Climate Change and the Fall of the Roman Empire


Climate Change and the Fall of the Roman Empire

Lecture by Michael McCormick

Given on April 24, 2011, at the University of Maine




Michael McCormick is the Francis Goelet Professor of Medieval History at Harvard University. His research and teaching focuses on the archaeology and history of the fall of the Roman Empire and the origins of medieval civilization.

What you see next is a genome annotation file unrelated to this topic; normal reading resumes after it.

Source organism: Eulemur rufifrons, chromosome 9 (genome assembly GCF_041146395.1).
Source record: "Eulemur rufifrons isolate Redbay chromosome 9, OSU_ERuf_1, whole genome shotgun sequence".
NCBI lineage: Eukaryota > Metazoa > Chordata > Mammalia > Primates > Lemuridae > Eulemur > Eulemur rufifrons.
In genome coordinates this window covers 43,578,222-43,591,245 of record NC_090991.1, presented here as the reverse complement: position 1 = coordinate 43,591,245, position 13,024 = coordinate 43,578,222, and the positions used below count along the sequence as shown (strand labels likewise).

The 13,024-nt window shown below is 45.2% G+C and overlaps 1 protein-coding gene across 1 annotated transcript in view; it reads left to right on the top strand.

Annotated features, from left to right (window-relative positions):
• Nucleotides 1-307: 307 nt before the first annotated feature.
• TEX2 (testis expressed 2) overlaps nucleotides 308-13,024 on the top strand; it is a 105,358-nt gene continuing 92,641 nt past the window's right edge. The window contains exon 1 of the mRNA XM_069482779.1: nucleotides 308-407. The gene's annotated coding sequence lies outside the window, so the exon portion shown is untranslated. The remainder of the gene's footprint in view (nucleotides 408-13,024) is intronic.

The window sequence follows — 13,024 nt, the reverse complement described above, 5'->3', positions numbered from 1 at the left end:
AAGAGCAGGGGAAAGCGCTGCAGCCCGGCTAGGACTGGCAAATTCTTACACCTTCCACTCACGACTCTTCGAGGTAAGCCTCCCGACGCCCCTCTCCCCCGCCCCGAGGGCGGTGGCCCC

In “Climate Change and the Fall of the Roman Empire,” McCormick explores what bio-molecular evidence and climate change data suggest about the impact of volcanic events on the collapse of the Roman Empire and the rise of Carolingian Europe. Drawing on ice core evidence and primary documentary research for the period 750 to 950 AD, McCormick examines the impact of volcanic events on the collapse of the Roman Empire and the rise of Carolingian Europe. Climate cooling caused by eight volcanic events, resulted in nine major winter anomalies that affected food production and human survival.

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